Norwegian aluminium producer Norsk Hydro ASA announced a partial curtailment in the production of aluminium billet at Hydro Karmøy and Hydro Husnes in Europe due to a drop in demand for it on the continent.
Altogether, Hydro plans a curtailment of between 110 thousand and 113 thousand metric tons per annum. Portions of that cut will include aluminium billet capacity that has recently been shuttered already due to regular maintenance and has yet to be brought back online.
Eivind Kallevik, Executive Vice President and Head of Hydro Aluminium Metal, said in a press release that the unusual market facing the firm prompted the move.
“The extraordinary situation in the European economy and energy market is causing market uncertainty and a decline in demand for our aluminium products. Even if 50 percent of Europe’s primary aluminium production capacity has been curtailed during the last year, recent drop in demand is causing a buildup of stock, forcing us to take firm actions.”
The curtailments announced this week come on the heels of aluminium production curtailment at Slovalco almost a month ago.
“While the short-term market trend is falling and uncertainty prevails, underlying market trends longer-term will remain positive due to the rising need for aluminium in support of the European green transition. We believe that with Norway’s strong industry framework conditions, including access to renewable energy, Hydro’s Norwegian aluminium smelters are well positioned to capture the growing market for low-carbon aluminium. We will use the temporary curtailments and somewhat reduced activity levels to bring forward planned investments to develop the plants for future demand growth.”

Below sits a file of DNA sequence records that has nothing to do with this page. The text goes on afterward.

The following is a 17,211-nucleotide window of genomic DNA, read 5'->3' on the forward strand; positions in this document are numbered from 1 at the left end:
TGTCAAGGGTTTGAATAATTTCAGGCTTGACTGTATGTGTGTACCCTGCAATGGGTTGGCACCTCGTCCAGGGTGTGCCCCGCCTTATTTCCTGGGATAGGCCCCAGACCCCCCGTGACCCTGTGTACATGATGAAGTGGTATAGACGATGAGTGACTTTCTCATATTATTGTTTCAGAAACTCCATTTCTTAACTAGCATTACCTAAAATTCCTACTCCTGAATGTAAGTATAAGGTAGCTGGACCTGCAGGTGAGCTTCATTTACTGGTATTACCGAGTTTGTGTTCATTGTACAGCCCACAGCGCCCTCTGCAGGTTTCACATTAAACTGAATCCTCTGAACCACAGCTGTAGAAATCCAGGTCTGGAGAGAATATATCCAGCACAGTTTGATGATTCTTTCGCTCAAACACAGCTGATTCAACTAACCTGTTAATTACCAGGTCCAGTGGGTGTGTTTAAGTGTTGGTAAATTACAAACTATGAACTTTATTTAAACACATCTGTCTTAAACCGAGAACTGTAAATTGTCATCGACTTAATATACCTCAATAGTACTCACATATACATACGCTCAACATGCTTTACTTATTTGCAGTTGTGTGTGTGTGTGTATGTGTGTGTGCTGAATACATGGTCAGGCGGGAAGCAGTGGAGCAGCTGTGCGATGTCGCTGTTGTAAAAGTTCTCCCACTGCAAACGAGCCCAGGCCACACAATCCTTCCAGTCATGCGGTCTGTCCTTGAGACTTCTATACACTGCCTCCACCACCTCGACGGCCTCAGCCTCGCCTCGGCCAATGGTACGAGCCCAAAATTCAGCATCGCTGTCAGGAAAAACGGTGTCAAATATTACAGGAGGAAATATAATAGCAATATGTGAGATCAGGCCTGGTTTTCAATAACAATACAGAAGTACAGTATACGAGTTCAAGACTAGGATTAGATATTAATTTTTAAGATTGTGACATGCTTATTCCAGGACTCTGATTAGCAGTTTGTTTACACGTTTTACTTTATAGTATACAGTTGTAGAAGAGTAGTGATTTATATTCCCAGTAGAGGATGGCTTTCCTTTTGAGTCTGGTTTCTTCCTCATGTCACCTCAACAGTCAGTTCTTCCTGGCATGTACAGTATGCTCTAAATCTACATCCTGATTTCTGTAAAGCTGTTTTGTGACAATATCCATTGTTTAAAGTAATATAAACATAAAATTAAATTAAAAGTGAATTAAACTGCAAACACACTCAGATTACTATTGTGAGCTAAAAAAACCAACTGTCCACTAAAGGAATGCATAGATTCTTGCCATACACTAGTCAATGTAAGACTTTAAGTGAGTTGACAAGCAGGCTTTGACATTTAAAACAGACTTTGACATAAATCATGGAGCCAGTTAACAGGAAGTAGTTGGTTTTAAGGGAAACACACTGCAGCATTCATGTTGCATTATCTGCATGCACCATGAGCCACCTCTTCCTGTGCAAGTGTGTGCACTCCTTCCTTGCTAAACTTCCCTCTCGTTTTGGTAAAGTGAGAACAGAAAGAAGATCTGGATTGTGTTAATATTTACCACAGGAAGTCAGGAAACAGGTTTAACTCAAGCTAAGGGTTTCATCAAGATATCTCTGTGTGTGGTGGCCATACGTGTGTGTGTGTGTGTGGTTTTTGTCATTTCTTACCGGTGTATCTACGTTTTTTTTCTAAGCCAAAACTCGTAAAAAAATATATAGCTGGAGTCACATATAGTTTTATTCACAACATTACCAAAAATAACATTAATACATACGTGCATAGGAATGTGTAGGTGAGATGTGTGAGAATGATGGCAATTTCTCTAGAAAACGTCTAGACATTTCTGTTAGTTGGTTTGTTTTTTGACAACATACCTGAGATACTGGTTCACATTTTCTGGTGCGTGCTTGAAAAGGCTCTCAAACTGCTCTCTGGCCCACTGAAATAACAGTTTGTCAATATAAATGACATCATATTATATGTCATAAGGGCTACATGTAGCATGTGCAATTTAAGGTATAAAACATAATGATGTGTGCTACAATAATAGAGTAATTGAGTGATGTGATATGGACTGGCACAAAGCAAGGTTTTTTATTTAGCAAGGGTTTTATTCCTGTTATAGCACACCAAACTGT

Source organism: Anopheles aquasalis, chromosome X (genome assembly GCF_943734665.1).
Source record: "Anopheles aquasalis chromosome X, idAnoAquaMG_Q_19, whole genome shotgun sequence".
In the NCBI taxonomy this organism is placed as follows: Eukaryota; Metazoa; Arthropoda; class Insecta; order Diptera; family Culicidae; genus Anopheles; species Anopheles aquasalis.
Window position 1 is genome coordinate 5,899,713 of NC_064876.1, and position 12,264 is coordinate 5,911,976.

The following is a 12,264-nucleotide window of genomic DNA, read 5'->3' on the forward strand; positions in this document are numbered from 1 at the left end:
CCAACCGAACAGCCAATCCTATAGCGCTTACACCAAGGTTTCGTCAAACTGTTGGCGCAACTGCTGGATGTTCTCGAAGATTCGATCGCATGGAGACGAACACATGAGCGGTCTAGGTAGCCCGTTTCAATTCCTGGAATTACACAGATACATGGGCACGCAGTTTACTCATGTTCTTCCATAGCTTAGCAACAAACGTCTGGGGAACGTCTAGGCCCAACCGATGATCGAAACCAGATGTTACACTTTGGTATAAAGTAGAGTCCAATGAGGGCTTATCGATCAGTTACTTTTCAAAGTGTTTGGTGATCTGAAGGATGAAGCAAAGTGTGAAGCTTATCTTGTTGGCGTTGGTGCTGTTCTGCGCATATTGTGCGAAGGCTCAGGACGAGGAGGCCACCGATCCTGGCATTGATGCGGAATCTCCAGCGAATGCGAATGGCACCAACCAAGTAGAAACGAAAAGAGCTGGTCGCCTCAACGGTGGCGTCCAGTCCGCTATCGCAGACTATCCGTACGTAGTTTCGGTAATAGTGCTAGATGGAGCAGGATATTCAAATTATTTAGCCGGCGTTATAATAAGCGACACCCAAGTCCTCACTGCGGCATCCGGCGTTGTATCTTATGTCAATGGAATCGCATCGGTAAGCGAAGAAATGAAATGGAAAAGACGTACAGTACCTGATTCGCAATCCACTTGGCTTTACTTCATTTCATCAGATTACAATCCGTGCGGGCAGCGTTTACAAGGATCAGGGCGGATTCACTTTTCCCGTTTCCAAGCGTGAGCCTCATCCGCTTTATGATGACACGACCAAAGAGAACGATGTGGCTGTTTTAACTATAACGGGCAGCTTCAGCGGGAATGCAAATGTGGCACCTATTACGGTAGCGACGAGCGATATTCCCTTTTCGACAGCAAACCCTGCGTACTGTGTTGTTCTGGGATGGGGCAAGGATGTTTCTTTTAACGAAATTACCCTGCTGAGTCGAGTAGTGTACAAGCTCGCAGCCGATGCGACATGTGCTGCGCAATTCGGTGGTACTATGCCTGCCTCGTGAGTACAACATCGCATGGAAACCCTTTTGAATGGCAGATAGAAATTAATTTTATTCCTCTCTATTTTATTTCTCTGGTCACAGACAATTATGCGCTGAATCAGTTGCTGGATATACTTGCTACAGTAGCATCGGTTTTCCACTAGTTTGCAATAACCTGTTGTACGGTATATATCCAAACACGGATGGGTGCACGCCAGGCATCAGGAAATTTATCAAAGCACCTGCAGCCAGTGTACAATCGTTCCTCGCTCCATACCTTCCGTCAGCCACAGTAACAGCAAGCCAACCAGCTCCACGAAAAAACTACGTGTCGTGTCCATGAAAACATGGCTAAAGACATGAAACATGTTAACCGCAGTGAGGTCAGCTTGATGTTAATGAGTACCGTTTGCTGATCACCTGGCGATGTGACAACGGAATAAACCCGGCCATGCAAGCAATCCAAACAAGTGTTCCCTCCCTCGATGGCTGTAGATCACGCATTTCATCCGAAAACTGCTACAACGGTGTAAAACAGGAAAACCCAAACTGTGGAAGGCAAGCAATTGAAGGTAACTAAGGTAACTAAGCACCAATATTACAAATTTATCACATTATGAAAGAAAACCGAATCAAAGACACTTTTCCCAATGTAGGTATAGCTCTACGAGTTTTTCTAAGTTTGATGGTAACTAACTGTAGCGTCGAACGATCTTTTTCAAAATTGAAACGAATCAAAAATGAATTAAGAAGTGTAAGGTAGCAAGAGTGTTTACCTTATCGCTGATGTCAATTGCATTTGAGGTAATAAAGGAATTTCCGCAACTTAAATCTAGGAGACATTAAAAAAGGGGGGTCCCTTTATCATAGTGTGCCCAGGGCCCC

Hydro says that the process of curtailment shall begin shortly, with Hydro Karmøy and Hydro Husnes reaching new production levels by the end of the year. This week’s curtailment is expected to result in a power savings of up to 200 mW upon complete implementation.
Norsk Hydro, which was founded in 1905, financed by the Swedish Wallenberg family and French banks, began its life named Norsk hydro-elektrisk Kvælstofaktieselskab (literally, “Norwegian hydro-electric nitrogen limited”) by Sam Eyde. The Norwegian government owns approximately 40% of the company at the present time. Norsk Hydro is one of the largest aluminium companies in the world, with plants in Rjukan, Raufoss, Vennesla, Karmøy, Høyanger, Årdal, Sunndalsøra, and Holmestrand. Norsk also has several plants abroad.